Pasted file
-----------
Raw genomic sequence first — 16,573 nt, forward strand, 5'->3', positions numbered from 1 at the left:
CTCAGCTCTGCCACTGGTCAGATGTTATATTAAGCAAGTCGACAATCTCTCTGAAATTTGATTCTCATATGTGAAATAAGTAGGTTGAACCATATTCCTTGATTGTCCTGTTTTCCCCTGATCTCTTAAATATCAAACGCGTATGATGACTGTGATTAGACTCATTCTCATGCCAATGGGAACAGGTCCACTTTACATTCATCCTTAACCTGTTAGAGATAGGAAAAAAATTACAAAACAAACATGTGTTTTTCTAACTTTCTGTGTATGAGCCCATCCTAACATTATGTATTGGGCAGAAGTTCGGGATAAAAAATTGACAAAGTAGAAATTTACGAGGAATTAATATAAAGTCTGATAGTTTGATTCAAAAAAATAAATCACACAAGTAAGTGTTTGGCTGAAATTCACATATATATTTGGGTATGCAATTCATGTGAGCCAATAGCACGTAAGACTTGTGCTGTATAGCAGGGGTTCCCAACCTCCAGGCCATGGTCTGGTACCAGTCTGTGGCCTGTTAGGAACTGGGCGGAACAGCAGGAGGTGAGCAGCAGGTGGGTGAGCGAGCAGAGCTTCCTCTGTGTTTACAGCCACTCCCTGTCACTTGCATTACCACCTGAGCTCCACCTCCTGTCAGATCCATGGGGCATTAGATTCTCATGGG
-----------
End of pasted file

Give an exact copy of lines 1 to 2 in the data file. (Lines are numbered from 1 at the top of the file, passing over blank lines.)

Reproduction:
Raw genomic sequence first — 16,573 nt, forward strand, 5'->3', positions numbered from 1 at the left:
CTCAGCTCTGCCACTGGTCAGATGTTATATTAAGCAAGTCGACAATCTCTCTGAAATTTGATTCTCATATGTGAAATAAGTAGGTTGAACCATATTCCTTGATTGTCCTGTTTTCCCCTGATCTCTTAAATATCAAACGCGTATGATGACTGTGATTAGACTCATTCTCATGCCAATGGGAACAGGTCCACTTTACATTCATCCTTAACCTGTTAGAGATAGGAAAAAAATTACAAAACAAACATGTGTTTTTCTAACTTTCTGTGTATGAGCCCATCCTAACATTATGTATTGGGCAGAAGTTCGGGATAAAAAATTGACAAAGTAGAAATTTACGAGGAATTAATATAAAGTCTGATAGTTTGATTCAAAAAAATAAATCACACAAGTAAGTGTTTGGCTGAAATTCACATATATATTTGGGTATGCAATTCATGTGAGCCAATAGCACGTAAGACTTGTGCTGTATAGCAGGGGTTCCCAACCTCCAGGCCATGGTCTGGTACCAGTCTGTGGCCTGTTAGGAACTGGGCGGAACAGCAGGAGGTGAGCAGCAGGTGGGTGAGCGAGCAGAGCTTCCTCTGTGTTTACAGCCACTCCCTGTCACTTGCATTACCACCTGAGCTCCACCTCCTGTCAGATCCATGGGGCATTAGATTCTCATGGG